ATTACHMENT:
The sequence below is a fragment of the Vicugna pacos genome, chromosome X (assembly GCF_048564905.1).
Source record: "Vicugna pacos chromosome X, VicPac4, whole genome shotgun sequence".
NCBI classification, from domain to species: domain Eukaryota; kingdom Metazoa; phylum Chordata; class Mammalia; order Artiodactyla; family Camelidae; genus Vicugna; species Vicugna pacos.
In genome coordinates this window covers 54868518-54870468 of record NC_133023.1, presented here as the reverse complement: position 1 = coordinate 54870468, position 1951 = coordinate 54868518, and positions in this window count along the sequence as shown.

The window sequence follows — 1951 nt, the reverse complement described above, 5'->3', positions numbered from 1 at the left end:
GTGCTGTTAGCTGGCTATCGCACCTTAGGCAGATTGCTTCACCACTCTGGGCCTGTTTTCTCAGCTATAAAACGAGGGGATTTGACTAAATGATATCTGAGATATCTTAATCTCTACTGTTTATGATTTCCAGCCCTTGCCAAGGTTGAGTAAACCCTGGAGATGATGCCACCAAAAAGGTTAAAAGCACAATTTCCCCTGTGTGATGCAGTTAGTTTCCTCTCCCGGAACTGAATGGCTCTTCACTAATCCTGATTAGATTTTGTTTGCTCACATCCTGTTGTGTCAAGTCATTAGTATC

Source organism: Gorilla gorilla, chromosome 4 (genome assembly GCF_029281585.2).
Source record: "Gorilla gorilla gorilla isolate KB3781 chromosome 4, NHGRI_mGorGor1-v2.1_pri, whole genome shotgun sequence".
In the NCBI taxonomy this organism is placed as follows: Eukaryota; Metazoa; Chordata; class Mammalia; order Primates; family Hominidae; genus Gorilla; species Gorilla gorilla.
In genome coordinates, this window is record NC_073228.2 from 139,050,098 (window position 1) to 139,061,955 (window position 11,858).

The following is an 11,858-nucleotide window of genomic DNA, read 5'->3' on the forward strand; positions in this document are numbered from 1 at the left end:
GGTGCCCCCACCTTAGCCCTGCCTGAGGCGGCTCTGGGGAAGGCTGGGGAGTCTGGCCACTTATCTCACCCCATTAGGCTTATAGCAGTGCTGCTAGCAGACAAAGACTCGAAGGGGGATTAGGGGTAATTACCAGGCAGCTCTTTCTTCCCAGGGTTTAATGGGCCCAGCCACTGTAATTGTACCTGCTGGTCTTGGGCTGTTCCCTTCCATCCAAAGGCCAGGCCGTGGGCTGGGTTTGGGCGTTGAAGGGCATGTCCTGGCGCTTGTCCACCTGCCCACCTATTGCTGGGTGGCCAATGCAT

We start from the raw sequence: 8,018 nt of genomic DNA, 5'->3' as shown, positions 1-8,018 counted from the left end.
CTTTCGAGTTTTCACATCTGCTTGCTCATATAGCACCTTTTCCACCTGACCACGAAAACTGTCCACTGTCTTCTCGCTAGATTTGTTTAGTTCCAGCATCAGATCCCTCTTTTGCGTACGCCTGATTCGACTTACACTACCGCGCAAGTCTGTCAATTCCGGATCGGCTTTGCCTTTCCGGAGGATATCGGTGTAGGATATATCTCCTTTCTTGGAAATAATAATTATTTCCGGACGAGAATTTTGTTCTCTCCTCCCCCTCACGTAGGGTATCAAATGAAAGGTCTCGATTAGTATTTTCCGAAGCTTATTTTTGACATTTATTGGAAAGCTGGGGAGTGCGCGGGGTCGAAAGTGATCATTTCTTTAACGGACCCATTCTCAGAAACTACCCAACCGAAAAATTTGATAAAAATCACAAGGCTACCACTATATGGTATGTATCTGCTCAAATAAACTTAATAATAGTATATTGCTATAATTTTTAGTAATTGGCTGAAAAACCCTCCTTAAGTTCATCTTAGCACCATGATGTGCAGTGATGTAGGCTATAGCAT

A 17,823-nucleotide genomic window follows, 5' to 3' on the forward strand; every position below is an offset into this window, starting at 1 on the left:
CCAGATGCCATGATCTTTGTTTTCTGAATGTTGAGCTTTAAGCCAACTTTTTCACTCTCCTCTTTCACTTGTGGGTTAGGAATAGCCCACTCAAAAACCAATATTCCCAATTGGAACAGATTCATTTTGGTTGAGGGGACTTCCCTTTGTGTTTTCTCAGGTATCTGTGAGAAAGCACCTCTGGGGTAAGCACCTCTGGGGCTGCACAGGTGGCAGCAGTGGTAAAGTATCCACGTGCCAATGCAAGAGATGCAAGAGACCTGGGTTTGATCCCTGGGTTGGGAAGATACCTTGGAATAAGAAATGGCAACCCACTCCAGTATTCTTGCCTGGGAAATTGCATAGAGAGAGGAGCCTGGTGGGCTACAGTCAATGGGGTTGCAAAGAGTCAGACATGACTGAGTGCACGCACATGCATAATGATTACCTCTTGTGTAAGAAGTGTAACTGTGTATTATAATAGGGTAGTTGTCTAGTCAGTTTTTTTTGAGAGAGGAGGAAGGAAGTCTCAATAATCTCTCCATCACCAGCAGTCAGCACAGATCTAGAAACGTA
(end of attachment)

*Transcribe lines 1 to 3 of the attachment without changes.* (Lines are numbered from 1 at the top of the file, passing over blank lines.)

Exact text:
The sequence below is a fragment of the Vicugna pacos genome, chromosome X (assembly GCF_048564905.1).
Source record: "Vicugna pacos chromosome X, VicPac4, whole genome shotgun sequence".
NCBI classification, from domain to species: domain Eukaryota; kingdom Metazoa; phylum Chordata; class Mammalia; order Artiodactyla; family Camelidae; genus Vicugna; species Vicugna pacos.